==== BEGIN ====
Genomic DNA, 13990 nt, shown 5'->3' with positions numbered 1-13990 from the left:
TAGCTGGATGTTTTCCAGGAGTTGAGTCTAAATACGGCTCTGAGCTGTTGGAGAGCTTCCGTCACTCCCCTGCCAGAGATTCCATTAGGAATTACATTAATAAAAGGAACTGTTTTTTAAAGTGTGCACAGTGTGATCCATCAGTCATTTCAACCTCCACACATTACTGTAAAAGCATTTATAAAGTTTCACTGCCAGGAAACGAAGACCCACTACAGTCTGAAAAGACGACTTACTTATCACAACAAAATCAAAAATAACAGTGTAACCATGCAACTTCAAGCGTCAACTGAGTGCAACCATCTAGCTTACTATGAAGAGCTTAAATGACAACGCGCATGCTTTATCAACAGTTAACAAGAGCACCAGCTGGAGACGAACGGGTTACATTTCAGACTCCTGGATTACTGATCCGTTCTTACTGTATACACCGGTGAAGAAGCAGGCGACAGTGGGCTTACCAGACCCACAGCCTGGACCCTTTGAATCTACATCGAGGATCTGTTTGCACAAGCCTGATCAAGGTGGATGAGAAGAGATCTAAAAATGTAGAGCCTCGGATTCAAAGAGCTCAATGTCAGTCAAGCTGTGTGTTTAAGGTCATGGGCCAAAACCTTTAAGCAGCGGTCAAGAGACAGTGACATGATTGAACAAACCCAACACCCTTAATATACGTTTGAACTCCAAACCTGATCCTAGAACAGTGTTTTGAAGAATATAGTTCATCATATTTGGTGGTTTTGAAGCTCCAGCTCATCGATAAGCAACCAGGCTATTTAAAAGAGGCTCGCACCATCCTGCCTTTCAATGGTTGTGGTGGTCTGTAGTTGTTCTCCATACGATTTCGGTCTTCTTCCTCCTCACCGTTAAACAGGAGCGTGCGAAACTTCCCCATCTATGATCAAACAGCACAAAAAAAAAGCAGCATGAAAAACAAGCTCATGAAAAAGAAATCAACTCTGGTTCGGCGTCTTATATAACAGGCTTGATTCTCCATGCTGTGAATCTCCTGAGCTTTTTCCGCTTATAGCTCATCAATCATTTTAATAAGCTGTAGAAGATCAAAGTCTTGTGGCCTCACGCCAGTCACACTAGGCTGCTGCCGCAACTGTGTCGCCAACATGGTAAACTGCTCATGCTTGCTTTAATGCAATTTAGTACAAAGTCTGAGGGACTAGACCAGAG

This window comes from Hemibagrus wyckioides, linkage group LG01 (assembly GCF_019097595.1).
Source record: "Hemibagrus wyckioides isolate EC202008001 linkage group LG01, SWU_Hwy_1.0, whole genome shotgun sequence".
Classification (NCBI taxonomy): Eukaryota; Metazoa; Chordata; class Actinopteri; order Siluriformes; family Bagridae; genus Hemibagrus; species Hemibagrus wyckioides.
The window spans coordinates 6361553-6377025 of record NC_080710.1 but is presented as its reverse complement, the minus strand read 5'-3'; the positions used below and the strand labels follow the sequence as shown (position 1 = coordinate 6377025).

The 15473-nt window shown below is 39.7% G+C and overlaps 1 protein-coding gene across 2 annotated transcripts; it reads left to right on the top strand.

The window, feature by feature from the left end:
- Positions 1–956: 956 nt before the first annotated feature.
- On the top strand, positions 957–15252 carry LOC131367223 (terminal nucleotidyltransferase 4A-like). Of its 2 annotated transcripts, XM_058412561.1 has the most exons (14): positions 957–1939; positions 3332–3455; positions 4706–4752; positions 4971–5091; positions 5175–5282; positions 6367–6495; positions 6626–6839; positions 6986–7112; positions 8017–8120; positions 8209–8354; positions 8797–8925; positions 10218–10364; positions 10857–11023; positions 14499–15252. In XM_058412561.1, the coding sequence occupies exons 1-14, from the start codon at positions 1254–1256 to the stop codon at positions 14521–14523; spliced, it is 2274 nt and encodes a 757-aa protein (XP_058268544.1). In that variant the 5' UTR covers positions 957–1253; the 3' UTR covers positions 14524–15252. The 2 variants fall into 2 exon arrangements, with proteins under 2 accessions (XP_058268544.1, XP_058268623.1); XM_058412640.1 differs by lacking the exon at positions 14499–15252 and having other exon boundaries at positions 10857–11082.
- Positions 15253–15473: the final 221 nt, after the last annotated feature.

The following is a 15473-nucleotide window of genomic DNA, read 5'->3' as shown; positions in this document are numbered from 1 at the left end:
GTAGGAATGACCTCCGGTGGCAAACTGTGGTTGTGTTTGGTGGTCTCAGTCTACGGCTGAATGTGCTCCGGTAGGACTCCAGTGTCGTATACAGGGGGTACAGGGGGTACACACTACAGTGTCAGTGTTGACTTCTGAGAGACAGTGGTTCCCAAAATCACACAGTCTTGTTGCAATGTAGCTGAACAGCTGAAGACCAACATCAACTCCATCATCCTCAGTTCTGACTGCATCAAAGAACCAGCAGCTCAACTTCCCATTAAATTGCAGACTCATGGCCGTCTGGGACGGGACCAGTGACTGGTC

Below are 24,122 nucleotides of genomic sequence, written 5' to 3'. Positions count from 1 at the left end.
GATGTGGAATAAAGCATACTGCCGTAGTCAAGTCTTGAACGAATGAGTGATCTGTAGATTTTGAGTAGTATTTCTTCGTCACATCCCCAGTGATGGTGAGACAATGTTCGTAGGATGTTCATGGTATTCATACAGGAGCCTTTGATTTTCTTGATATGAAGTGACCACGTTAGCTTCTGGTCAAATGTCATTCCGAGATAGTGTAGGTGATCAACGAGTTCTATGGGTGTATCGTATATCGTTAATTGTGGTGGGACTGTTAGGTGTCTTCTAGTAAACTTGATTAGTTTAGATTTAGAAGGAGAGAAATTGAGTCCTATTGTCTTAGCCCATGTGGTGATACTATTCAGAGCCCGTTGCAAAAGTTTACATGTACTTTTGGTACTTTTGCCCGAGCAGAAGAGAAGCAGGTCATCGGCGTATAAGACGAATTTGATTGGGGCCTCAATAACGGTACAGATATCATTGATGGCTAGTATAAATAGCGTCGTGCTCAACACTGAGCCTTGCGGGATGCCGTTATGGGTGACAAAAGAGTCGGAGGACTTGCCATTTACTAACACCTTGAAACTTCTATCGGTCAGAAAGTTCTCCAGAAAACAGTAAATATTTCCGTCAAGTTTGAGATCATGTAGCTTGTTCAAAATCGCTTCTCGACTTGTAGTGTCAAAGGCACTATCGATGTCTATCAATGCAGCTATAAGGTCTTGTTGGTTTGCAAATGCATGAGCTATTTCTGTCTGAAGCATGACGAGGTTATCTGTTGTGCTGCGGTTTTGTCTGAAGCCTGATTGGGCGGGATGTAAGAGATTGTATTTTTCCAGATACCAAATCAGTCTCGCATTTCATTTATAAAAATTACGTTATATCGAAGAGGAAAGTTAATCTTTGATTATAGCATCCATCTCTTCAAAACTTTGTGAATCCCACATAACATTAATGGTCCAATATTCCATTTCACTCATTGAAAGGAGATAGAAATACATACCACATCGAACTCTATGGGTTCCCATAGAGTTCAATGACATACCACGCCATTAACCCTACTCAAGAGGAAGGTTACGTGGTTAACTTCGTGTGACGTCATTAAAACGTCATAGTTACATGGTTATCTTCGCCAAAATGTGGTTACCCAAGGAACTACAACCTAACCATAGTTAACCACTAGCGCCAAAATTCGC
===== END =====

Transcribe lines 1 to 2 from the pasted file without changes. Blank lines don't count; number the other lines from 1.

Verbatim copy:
Genomic DNA, 13990 nt, shown 5'->3' with positions numbered 1-13990 from the left:
TAGCTGGATGTTTTCCAGGAGTTGAGTCTAAATACGGCTCTGAGCTGTTGGAGAGCTTCCGTCACTCCCCTGCCAGAGATTCCATTAGGAATTACATTAATAAAAGGAACTGTTTTTTAAAGTGTGCACAGTGTGATCCATCAGTCATTTCAACCTCCACACATTACTGTAAAAGCATTTATAAAGTTTCACTGCCAGGAAACGAAGACCCACTACAGTCTGAAAAGACGACTTACTTATCACAACAAAATCAAAAATAACAGTGTAACCATGCAACTTCAAGCGTCAACTGAGTGCAACCATCTAGCTTACTATGAAGAGCTTAAATGACAACGCGCATGCTTTATCAACAGTTAACAAGAGCACCAGCTGGAGACGAACGGGTTACATTTCAGACTCCTGGATTACTGATCCGTTCTTACTGTATACACCGGTGAAGAAGCAGGCGACAGTGGGCTTACCAGACCCACAGCCTGGACCCTTTGAATCTACATCGAGGATCTGTTTGCACAAGCCTGATCAAGGTGGATGAGAAGAGATCTAAAAATGTAGAGCCTCGGATTCAAAGAGCTCAATGTCAGTCAAGCTGTGTGTTTAAGGTCATGGGCCAAAACCTTTAAGCAGCGGTCAAGAGACAGTGACATGATTGAACAAACCCAACACCCTTAATATACGTTTGAACTCCAAACCTGATCCTAGAACAGTGTTTTGAAGAATATAGTTCATCATATTTGGTGGTTTTGAAGCTCCAGCTCATCGATAAGCAACCAGGCTATTTAAAAGAGGCTCGCACCATCCTGCCTTTCAATGGTTGTGGTGGTCTGTAGTTGTTCTCCATACGATTTCGGTCTTCTTCCTCCTCACCGTTAAACAGGAGCGTGCGAAACTTCCCCATCTATGATCAAACAGCACAAAAAAAAAGCAGCATGAAAAACAAGCTCATGAAAAAGAAATCAACTCTGGTTCGGCGTCTTATATAACAGGCTTGATTCTCCATGCTGTGAATCTCCTGAGCTTTTTCCGCTTATAGCTCATCAATCATTTTAATAAGCTGTAGAAGATCAAAGTCTTGTGGCCTCACGCCAGTCACACTAGGCTGCTGCCGCAACTGTGTCGCCAACATGGTAAACTGCTCATGCTTGCTTTAATGCAATTTAGTACAAAGTCTGAGGGACTAGACCAGAG